Learning to ride out the panic wave, using these techniques has really helped.  I hope they help you as well. It’s good to have some tools to deal with panic and anxiety. These steps don’t make anxiety go away. I’ve learned that it comes and goes randomly, when you least expect it. But knowing what to do when anxiety strikes is invaluable.

This challenge is relatively new to us.  We are just learning how to deal with panic and anxiety.  This simple theory has worked for now.  I’ll keep you posted if we learn more useful tips as we go along.

Have you used any of these 5 steps to deal with anxiety? What else have you found that helps? Please leave a comment below.


  1. Thank you for your summary of steps to deal with anxiety. Each of those steps works. Practice over time and support helps conquer anxiety.
    Being extremely shy as a child I’ve dealt with anxiety and communication difficulties my whole life. At this point I’m at the point where I’ve taken on my anxieties head on. And if it’s towards a person I address it right away with them and am at peace with the so called confrontation. I have always been me but I’m learning to be okay with everyone seeing me as who I am.
    You can conquer anxiety!
    I love to read all your posts! Keep them coming:)

    1. Thanks for your support and for sharing how you’ve dealt differently as you age. I like your thought about so called confrontation. If I have any anxiety at all, that would be it. Fear of confrontation. But I’ve gotten more comfortable with it too as I’ve gotten older. Maybe that comes with being more comfortable in our own skin and more sure of our own opinions?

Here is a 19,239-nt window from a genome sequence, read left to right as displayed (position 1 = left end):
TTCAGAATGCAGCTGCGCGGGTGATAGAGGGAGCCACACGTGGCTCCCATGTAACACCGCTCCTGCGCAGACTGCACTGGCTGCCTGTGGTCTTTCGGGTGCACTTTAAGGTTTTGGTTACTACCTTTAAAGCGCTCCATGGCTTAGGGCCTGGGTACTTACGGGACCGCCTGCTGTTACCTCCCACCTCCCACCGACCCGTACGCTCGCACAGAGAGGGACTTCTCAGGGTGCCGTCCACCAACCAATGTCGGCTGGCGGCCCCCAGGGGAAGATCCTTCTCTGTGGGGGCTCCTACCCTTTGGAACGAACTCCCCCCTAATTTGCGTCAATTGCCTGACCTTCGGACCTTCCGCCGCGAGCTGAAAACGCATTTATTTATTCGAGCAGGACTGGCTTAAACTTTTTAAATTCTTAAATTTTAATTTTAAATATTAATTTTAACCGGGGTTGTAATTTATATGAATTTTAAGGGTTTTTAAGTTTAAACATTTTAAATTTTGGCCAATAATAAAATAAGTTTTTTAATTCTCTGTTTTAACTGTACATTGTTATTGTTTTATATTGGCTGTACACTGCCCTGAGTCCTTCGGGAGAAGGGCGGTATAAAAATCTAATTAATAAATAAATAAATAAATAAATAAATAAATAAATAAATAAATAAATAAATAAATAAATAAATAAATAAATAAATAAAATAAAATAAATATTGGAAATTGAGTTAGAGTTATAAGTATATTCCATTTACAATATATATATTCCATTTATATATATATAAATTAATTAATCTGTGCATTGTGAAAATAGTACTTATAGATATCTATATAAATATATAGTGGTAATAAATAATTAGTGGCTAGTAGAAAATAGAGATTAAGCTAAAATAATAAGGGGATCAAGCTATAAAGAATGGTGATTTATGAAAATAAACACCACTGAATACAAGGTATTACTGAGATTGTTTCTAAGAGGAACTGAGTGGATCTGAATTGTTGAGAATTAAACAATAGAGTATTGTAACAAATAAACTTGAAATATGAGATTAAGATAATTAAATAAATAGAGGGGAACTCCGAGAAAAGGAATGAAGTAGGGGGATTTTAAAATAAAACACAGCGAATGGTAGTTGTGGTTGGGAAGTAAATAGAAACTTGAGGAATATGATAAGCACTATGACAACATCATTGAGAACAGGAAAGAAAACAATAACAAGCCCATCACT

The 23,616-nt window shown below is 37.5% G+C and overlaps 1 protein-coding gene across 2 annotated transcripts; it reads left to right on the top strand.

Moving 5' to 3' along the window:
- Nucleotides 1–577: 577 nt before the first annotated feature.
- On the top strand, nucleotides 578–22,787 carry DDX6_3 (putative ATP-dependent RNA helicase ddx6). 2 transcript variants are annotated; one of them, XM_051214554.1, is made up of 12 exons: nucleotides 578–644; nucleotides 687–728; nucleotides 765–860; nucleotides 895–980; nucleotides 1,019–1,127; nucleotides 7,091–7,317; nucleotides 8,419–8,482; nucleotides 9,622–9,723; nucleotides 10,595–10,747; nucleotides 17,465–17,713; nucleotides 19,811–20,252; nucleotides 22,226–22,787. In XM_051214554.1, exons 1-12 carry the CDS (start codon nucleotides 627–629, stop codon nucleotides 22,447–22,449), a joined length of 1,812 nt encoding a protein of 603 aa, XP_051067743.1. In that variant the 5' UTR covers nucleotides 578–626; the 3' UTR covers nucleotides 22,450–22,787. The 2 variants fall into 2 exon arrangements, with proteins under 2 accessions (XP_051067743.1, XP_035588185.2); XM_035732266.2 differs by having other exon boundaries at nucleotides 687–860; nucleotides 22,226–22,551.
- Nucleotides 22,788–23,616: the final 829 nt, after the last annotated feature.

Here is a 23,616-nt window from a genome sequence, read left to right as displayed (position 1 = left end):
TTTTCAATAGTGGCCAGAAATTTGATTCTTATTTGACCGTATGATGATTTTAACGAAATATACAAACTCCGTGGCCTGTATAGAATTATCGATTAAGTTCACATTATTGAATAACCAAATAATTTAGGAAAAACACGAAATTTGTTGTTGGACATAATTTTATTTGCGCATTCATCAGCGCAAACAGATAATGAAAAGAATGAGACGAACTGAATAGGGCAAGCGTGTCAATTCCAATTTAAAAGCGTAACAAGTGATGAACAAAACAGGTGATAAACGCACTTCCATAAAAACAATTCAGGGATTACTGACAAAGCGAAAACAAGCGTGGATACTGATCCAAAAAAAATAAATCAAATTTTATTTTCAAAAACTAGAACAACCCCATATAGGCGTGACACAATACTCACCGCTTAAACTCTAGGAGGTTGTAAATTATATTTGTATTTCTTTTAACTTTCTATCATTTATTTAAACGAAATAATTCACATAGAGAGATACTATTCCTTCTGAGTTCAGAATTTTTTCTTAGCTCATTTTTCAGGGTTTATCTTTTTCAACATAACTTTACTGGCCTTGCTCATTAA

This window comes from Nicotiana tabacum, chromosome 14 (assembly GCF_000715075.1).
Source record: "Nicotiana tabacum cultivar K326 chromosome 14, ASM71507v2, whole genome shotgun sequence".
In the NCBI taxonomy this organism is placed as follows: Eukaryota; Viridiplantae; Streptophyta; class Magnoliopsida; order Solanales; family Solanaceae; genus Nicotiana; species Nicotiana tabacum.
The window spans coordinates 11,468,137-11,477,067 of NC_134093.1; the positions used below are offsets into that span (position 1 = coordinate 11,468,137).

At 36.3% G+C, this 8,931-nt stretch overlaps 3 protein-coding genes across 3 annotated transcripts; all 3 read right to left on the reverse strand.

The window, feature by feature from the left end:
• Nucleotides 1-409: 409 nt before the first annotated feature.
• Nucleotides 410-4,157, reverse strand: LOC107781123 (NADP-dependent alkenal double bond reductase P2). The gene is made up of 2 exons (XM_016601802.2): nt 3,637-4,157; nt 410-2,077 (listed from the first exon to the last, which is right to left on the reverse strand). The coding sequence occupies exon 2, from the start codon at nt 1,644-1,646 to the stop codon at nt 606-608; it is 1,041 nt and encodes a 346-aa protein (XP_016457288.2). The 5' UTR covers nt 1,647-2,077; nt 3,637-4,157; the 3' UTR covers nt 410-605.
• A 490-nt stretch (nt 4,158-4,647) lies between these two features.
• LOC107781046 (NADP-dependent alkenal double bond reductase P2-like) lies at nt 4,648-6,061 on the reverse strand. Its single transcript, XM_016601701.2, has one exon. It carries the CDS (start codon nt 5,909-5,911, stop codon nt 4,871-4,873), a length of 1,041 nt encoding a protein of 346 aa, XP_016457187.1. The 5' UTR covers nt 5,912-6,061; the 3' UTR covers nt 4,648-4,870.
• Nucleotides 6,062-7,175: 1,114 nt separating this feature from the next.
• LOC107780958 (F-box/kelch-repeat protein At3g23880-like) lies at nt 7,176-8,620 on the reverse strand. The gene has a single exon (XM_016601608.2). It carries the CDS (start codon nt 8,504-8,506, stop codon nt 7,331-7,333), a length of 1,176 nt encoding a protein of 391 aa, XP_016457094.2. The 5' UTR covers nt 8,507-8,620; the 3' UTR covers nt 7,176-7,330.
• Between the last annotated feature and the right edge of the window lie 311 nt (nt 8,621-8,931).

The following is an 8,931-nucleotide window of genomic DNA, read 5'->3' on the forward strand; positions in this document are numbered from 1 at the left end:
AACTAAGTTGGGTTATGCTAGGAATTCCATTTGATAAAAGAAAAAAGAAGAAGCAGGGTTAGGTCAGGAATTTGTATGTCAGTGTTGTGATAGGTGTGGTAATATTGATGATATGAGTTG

2. I really appreciate your addressing this issue. I’ve dealt with it all my life and the older I get, unfortunately, the worse the anxiety gets. I’ve tried some of the steps you list, but not all. Prayer is a wonderful outlet to help let go of the fears and share them with someone who isn’t going to minimize no matter how trivial. I usually feel some sense of relief once I make it a matter of prayer. One of the steps that I haven’t tried but will is the first, asking if it’s real. Most of my anxiety is of the “what if” variety. It’s really a plus that you are being proactive to help your loved one. Thanks for sharing on a growing but sometimes misunderstood issue.

    1. Dear M, thanks so much for your comments. I’ve realized this is something many people struggle with and the struggle is usually invisible on the outside. I wondered if my tips would be too simple, but then again sometimes there’s a lot of advice that makes everything seem too complicated. I’m so glad to know my friends are enjoying reading what I write.